But due to the button's placement, it's pretty much impossible to hold it down and use the other two thumb buttons at the same time. Plus, notice I said it's located on the thumb rest? Roccat put the modifier button right where you'd typically lay your thumb, which led to a few inadvertent clicks on my part.
I also wish the top (digital) paddle and scroll wheel were simply combined into a tilt wheel. The tilt wheel is one of my favorite (rare) mouse features, and even made its way to Razer's 2014 Naga. The Tyon has all the components of a tilt wheel...split into two pieces. It seems unnecessary, and the placement of the paddle is awkward as hell at the moment.
I like the Tyon better overall than the Naga, though. I've always had trouble telling the difference between the Naga's twelve numpad-style thumb buttons. The Tyon gives you similar functionality but with more unique button positions.
And really your appreciation for the Tyon will come down to how much time you're willing to put into fiddling. This isn't a plug-and-play sort of mouse. Or, at least, not if you want to tap into its full potential. You're going to need to spend some time deciding how to map each button twice-over.
Do so, and some ingenious control schemes open up though. Change weapons by flicking the analog paddle back and forth. Melee by hitting Left Mouse while the modifier key is held down. The Tyon has a ton of functionality, if you've got the patience and the creativity.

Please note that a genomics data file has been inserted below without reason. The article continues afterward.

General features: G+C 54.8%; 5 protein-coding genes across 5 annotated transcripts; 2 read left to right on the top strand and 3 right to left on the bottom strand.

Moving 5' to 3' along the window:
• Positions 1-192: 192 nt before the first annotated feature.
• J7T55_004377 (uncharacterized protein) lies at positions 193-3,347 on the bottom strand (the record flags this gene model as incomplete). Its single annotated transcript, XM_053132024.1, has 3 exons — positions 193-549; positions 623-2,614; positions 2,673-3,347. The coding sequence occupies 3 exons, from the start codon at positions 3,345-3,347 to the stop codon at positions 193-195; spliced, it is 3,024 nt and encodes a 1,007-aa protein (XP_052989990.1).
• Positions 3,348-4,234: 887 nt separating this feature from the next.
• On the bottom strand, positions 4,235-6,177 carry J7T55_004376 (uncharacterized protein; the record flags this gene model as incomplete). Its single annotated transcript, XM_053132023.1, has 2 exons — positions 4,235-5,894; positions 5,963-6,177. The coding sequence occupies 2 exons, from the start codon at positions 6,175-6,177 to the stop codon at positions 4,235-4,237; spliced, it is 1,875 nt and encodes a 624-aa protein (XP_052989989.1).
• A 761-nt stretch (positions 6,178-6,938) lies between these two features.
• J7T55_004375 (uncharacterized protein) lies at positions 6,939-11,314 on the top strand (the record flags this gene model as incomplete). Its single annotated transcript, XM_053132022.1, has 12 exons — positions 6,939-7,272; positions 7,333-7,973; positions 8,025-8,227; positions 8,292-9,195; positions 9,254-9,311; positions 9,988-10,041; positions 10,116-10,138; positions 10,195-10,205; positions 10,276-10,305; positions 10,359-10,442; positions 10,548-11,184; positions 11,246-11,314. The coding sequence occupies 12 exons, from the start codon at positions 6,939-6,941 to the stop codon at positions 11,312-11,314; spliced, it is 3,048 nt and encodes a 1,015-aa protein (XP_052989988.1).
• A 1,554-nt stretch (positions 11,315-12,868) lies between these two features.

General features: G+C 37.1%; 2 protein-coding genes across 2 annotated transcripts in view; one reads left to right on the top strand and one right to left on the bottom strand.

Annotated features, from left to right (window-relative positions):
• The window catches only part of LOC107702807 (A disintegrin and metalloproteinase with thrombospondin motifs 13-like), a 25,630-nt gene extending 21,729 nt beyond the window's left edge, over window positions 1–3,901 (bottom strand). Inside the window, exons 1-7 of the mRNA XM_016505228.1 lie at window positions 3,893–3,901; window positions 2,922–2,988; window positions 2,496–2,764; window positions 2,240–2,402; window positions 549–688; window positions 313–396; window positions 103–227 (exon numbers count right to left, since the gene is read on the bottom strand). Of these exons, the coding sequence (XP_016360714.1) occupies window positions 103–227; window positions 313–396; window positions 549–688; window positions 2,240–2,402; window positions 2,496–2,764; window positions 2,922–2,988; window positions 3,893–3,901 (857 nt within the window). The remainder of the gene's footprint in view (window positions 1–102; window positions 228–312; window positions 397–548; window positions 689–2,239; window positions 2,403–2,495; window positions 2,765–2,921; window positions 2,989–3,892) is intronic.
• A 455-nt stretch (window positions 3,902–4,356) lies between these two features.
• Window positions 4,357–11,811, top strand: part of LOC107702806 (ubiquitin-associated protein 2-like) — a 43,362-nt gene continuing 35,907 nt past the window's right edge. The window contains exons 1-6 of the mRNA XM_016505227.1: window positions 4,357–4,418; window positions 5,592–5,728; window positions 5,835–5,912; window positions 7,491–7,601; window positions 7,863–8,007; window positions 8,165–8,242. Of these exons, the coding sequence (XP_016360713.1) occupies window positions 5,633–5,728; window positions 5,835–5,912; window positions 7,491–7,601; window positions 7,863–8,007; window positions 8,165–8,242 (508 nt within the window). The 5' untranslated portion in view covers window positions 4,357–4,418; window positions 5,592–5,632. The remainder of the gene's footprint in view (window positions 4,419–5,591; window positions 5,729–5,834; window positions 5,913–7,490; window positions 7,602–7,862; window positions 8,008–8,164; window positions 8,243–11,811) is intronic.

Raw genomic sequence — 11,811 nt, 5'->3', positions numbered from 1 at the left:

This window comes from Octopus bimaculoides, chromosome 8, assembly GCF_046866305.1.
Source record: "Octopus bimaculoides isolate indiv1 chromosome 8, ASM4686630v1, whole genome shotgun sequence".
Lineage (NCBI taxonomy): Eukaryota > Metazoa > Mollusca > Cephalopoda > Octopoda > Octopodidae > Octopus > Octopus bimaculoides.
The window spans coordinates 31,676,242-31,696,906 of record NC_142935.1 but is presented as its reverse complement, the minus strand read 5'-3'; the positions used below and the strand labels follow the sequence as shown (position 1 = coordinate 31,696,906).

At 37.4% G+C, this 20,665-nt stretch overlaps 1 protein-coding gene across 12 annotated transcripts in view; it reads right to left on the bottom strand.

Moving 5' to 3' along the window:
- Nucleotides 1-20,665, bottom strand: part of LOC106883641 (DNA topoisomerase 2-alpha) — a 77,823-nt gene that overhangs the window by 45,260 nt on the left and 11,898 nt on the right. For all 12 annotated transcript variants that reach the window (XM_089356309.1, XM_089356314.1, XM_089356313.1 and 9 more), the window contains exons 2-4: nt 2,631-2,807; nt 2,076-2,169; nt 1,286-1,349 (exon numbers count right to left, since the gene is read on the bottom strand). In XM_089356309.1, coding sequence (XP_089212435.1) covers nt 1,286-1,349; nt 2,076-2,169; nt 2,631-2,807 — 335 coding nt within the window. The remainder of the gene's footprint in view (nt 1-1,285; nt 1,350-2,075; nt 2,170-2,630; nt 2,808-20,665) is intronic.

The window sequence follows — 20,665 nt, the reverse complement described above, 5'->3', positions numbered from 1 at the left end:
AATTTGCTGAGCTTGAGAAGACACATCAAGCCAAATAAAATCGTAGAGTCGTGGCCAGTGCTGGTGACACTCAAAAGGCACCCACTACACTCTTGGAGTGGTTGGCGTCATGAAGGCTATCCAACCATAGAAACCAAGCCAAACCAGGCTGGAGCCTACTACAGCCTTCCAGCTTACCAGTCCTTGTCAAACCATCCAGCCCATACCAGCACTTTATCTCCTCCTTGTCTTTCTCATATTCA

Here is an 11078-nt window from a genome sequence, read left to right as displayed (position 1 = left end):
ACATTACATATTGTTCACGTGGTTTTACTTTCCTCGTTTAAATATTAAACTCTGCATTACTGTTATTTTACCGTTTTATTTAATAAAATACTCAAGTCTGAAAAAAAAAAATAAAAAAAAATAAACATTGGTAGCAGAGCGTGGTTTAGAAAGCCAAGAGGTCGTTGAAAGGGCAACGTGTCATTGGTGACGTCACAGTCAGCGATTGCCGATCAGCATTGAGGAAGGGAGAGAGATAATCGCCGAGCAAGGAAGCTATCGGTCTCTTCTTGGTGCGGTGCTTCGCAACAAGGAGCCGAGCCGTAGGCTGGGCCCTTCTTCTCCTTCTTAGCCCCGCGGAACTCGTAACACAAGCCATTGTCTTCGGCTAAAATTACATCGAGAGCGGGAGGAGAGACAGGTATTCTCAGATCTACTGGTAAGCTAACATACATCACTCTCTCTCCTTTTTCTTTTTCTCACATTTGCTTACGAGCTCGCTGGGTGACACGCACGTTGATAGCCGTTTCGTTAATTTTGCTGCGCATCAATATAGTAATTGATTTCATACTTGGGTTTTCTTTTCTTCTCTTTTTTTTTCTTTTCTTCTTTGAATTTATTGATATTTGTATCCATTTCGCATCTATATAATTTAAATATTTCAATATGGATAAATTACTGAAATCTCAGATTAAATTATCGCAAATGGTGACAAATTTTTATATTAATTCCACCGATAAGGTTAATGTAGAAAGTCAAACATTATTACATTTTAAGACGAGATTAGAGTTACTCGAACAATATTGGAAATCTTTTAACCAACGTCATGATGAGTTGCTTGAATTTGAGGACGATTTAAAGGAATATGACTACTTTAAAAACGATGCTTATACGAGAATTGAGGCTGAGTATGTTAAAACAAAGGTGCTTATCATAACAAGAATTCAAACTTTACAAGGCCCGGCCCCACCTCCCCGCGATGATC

I'm personally pretty happy with a more stripped-down mouse. I don't play many games that would take advantage of the Tyon's suite of buttons, and even when I do I'm typically prone to forgetting what mouse shortcuts I've set up.
If you are in the market for a button-heavy mouse, the Tyon is probably my favorite though. It's much more intuitive to me than the Naga-style numpad design, and I actually found myself missing Easy-Shift once I went back to a different mouse.
The only real issue is the price. $100 is steep, for any mouse—even if you do the math and realize the Tyon's cost breaks down to $7 per button.
Sign up for MIS Asia eNewsletters.